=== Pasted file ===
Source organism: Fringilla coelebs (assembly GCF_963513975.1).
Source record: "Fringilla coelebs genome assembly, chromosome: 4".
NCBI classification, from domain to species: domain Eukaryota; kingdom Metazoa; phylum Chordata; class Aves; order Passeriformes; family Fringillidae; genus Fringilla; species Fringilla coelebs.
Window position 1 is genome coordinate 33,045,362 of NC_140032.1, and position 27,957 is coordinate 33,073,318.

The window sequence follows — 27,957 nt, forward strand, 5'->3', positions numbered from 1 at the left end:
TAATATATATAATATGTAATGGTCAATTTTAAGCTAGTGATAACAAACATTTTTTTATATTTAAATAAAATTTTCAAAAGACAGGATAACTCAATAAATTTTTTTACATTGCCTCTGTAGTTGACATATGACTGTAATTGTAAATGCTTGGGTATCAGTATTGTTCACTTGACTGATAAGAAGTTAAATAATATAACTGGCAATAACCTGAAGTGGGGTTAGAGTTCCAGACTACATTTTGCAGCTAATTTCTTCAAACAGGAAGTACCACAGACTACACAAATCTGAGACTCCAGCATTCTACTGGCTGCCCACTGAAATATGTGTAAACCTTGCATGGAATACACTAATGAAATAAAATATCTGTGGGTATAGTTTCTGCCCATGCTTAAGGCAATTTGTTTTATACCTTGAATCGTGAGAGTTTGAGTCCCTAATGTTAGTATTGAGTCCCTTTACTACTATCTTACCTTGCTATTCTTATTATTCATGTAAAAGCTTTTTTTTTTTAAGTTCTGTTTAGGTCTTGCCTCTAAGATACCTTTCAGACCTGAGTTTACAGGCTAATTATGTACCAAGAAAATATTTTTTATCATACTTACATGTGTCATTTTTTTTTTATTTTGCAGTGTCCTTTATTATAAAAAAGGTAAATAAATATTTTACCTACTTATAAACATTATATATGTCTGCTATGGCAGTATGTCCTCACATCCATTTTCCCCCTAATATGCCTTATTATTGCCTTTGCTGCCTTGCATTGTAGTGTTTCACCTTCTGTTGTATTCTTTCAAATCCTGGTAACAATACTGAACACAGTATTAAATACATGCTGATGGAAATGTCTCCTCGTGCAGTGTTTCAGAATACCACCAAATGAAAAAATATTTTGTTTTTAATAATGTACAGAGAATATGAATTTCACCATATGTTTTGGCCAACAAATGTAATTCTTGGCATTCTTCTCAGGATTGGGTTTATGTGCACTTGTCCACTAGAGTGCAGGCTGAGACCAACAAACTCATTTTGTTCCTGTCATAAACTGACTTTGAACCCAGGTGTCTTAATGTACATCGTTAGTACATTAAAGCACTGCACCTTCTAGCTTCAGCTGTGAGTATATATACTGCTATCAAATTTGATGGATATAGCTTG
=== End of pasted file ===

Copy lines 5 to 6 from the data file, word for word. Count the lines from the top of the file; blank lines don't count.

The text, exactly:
The window sequence follows — 27,957 nt, forward strand, 5'->3', positions numbered from 1 at the left end:
TAATATATATAATATGTAATGGTCAATTTTAAGCTAGTGATAACAAACATTTTTTTATATTTAAATAAAATTTTCAAAAGACAGGATAACTCAATAAATTTTTTTACATTGCCTCTGTAGTTGACATATGACTGTAATTGTAAATGCTTGGGTATCAGTATTGTTCACTTGACTGATAAGAAGTTAAATAATATAACTGGCAATAACCTGAAGTGGGGTTAGAGTTCCAGACTACATTTTGCAGCTAATTTCTTCAAACAGGAAGTACCACAGACTACACAAATCTGAGACTCCAGCATTCTACTGGCTGCCCACTGAAATATGTGTAAACCTTGCATGGAATACACTAATGAAATAAAATATCTGTGGGTATAGTTTCTGCCCATGCTTAAGGCAATTTGTTTTATACCTTGAATCGTGAGAGTTTGAGTCCCTAATGTTAGTATTGAGTCCCTTTACTACTATCTTACCTTGCTATTCTTATTATTCATGTAAAAGCTTTTTTTTTTTAAGTTCTGTTTAGGTCTTGCCTCTAAGATACCTTTCAGACCTGAGTTTACAGGCTAATTATGTACCAAGAAAATATTTTTTATCATACTTACATGTGTCATTTTTTTTTTATTTTGCAGTGTCCTTTATTATAAAAAAGGTAAATAAATATTTTACCTACTTATAAACATTATATATGTCTGCTATGGCAGTATGTCCTCACATCCATTTTCCCCCTAATATGCCTTATTATTGCCTTTGCTGCCTTGCATTGTAGTGTTTCACCTTCTGTTGTATTCTTTCAAATCCTGGTAACAATACTGAACACAGTATTAAATACATGCTGATGGAAATGTCTCCTCGTGCAGTGTTTCAGAATACCACCAAATGAAAAAATATTTTGTTTTTAATAATGTACAGAGAATATGAATTTCACCATATGTTTTGGCCAACAAATGTAATTCTTGGCATTCTTCTCAGGATTGGGTTTATGTGCACTTGTCCACTAGAGTGCAGGCTGAGACCAACAAACTCATTTTGTTCCTGTCATAAACTGACTTTGAACCCAGGTGTCTTAATGTACATCGTTAGTACATTAAAGCACTGCACCTTCTAGCTTCAGCTGTGAGTATATATACTGCTATCAAATTTGATGGATATAGCTTG